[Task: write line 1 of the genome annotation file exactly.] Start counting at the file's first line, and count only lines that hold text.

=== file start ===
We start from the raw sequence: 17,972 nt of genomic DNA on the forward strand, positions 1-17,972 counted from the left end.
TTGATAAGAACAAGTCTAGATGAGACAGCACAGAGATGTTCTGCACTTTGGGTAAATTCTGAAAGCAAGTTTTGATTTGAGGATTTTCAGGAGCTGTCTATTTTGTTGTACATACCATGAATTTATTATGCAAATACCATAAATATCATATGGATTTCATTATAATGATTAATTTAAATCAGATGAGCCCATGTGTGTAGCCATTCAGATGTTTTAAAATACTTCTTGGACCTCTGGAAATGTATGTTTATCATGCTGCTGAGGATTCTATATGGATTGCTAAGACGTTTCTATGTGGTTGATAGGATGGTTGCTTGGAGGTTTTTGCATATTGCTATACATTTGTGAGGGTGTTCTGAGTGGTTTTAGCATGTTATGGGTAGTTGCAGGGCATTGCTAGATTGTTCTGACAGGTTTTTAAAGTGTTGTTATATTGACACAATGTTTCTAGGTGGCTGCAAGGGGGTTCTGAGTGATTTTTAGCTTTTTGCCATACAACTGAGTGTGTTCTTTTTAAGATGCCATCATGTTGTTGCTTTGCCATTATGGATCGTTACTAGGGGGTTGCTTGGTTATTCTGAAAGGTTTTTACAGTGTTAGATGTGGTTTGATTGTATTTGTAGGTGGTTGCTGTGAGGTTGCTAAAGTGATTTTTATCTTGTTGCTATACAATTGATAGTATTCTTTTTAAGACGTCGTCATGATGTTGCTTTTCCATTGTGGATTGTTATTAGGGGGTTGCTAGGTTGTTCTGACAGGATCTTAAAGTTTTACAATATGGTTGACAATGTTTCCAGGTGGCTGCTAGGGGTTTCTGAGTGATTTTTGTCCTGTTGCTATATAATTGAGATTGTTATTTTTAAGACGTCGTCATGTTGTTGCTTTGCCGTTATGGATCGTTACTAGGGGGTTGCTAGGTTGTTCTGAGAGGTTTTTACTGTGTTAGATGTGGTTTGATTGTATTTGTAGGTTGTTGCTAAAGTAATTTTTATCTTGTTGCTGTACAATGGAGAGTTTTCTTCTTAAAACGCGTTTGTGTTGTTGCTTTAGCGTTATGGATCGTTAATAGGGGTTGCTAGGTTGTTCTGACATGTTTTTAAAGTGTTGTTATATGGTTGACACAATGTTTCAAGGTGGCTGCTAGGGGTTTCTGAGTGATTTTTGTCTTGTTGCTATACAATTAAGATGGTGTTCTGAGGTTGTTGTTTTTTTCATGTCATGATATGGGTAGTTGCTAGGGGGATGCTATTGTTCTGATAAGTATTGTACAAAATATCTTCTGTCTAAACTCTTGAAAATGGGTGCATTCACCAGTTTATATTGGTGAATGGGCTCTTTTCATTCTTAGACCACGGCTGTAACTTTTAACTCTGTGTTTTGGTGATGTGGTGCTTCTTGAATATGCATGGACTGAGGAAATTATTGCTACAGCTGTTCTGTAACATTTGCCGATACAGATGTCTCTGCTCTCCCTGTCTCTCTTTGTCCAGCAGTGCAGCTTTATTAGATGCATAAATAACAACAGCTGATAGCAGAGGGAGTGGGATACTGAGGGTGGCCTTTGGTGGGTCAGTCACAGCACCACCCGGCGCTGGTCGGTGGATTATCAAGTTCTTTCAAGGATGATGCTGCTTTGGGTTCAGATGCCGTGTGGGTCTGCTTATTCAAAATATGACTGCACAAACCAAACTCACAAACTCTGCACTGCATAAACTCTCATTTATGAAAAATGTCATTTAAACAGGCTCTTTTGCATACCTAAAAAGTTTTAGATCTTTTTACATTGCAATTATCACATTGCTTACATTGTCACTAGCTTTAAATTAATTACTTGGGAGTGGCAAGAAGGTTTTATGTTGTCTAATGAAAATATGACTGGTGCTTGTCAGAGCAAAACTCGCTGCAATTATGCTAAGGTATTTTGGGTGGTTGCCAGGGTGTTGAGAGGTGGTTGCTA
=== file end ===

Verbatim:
We start from the raw sequence: 17,972 nt of genomic DNA on the forward strand, positions 1-17,972 counted from the left end.